They brought much-needed structure. They have these methods of organizing everything, even the preproduction. We would play the songs for Gus and he would write out all the structures on a piece of paper and then we would have that visual aid, and just understand more of, "Oh, this song is way too convoluted." And then be able to edit a lot more. He taught us a lot about that and the importance of it. Even if you're really attached to a part, it doesn't necessarily mean it's lending itself to what a song is supposed to be doing. He taught us a lot about that and taking your ego out of things. That was a huge step for us.

The most significant stylistic departure on the album is "I'm a Killer." What inspired the synth-driven sound?
It started out pretty guitar-heavy. The beginning of the song didn't used to be like that, but we obtained one of those omnichords for pretty cheap, and we just sort of played around with it. Jeff, when he joined the band, he was playing around with a drum sampler too and just had these ideas of what would make it a little bit quirky. Not give it an electronic vibe, necessarily — it does, but not completely, because it kind of morphs into this other song. Then it has that bookend feel, but in the middle it's more band-oriented. That was just experimentation and that's just what we ended up with.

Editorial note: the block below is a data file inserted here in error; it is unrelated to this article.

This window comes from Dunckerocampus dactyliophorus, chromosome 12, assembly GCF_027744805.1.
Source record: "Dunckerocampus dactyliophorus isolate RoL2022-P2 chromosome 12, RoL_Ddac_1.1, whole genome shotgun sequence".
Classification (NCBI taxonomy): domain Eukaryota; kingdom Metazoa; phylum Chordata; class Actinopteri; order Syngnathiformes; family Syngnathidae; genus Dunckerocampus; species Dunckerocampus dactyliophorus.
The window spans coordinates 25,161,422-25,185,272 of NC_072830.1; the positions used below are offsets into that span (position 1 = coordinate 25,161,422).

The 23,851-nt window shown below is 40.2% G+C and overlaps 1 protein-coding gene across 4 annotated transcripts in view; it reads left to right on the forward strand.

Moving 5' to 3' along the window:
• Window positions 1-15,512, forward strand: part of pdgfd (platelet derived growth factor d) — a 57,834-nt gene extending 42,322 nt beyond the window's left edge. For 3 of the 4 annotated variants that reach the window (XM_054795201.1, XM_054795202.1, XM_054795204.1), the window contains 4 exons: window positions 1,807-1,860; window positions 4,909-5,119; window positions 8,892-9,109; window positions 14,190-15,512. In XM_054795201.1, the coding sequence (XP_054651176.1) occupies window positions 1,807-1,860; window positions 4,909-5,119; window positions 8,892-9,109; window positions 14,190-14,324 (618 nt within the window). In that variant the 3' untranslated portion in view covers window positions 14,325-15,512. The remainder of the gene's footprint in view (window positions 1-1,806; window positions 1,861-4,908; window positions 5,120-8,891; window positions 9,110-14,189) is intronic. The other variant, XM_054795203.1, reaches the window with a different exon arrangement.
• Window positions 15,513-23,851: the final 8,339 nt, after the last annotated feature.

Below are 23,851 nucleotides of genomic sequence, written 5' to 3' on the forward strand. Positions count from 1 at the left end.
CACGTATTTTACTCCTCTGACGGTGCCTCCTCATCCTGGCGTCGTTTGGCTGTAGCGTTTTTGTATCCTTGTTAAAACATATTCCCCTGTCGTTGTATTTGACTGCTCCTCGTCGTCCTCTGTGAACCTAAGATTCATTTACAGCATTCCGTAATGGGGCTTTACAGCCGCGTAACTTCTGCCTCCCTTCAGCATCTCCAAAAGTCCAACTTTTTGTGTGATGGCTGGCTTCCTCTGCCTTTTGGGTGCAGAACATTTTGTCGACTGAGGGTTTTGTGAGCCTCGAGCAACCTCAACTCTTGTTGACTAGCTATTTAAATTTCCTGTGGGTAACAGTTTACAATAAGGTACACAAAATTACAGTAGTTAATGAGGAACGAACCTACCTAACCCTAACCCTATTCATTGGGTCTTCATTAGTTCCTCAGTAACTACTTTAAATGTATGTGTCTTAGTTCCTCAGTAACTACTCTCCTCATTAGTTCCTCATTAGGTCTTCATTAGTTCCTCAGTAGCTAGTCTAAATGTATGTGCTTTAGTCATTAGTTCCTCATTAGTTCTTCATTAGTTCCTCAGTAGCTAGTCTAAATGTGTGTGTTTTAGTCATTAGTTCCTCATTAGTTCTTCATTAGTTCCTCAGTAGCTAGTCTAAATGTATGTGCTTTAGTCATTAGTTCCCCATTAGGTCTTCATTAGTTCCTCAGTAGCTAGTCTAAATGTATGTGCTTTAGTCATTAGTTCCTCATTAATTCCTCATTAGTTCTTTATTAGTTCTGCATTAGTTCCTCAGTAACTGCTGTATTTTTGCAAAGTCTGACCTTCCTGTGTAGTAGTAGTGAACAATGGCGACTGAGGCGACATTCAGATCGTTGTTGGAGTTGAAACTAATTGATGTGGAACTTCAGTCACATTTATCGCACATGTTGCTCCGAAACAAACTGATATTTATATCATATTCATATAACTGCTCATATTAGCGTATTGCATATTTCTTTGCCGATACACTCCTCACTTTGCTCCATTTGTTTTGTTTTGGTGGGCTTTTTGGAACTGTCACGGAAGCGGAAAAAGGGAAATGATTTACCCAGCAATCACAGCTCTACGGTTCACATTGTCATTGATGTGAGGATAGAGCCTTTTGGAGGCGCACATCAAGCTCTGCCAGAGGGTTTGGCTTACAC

The album is called The Poet's Dead, and the preceding seven-inch was titled Little Poems. Is poetry of special interest to the group?
I think it is, especially to Marshall. I would call him the poet of the band. I covet the way that he writes, just because he can tell a story and be objective yet completely personal. I have to write from my perspective, which is just how it works out. He's exploring the idea of art and poetry, and how, as an artist, your work will live on past you. Even if no one knows about you, they still might know about your work. It's just about that relationship.

You're known for using some pretty good gimmicks in your live shows, like Pop Rocks and confetti. Do you have any new tricks up your sleeve for the tour behind The Poet's Dead?
I think we're still working on our gimmicks. We've still got those huge balloons that we really like, but now, with the helium shortage, it puts a little bit of a damper on that one. We can fill them up with regular air, but the last time we used helium it was, like, $100 for six balloons. It's not worth it! This helium could be used for medical equipment! It keeps us on our toes, as far as that's concerned. We'll hopefully be trying a couple new things. Joel's at the helm of all of our shenanigans, so we'll see what he comes up with.



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Article Published In Nov 12 Issue